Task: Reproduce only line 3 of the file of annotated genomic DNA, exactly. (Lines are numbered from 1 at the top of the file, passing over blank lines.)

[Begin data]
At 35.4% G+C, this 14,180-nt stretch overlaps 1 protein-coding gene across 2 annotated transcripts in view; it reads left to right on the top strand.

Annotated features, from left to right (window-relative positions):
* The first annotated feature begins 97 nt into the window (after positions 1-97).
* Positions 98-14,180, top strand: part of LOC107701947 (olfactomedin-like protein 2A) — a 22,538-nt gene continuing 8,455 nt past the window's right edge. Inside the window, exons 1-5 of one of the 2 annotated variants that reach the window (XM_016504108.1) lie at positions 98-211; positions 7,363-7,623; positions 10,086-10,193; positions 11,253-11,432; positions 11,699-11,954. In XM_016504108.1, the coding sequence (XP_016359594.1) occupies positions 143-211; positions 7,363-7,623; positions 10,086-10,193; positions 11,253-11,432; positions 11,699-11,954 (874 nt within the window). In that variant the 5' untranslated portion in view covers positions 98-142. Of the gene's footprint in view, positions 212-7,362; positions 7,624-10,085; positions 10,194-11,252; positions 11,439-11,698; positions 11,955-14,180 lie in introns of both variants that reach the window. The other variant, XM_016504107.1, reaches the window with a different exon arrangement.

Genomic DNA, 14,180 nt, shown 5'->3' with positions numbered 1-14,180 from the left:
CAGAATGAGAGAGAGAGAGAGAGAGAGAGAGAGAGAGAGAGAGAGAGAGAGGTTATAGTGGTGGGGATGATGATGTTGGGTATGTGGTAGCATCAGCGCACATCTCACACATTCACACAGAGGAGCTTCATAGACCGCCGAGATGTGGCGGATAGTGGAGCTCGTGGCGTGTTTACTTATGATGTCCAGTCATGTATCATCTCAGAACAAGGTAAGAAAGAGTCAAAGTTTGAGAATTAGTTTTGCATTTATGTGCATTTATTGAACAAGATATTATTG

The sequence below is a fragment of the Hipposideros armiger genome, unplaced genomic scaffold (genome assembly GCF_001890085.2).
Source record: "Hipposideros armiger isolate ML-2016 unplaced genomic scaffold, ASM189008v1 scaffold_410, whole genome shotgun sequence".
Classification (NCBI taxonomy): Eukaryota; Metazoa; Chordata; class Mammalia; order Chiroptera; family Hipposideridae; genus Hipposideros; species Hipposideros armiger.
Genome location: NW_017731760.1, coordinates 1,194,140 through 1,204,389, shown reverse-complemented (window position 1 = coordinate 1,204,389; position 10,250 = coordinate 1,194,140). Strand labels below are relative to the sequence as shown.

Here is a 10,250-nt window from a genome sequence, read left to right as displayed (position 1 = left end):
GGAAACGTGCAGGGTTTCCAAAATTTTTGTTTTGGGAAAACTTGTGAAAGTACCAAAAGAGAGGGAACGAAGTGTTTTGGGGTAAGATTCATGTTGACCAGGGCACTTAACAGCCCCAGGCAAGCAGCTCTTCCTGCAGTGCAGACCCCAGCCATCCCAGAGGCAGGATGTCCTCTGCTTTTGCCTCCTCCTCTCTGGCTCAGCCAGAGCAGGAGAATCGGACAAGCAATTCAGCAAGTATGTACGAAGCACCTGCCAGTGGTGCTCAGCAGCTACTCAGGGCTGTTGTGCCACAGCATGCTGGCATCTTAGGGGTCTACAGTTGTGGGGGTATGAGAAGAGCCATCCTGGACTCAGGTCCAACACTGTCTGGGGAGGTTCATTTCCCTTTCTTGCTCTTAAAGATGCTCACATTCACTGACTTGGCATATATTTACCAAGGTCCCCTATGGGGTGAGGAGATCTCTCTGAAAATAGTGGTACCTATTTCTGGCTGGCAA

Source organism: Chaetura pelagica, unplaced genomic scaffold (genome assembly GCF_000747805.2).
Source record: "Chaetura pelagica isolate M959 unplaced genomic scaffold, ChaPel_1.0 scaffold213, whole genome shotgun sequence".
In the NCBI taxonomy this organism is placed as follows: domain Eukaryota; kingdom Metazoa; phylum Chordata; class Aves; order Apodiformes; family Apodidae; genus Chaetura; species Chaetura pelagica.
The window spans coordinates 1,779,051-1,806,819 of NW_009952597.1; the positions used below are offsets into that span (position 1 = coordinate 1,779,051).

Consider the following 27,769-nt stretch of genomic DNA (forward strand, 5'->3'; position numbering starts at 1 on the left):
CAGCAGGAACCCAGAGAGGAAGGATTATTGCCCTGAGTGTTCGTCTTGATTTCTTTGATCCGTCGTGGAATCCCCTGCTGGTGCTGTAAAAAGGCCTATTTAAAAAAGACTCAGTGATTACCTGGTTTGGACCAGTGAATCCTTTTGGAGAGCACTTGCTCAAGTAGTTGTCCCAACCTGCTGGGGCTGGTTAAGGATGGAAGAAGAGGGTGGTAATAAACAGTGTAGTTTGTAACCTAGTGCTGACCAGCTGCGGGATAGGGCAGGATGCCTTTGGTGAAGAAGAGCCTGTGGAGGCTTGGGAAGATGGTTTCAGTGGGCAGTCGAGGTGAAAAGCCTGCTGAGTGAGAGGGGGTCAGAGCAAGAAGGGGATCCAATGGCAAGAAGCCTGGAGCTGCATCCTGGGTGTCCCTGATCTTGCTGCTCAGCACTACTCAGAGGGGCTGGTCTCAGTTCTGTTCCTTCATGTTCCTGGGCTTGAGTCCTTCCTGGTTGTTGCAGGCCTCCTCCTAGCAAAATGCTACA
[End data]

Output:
* The first annotated feature begins 97 nt into the window (after positions 1-97).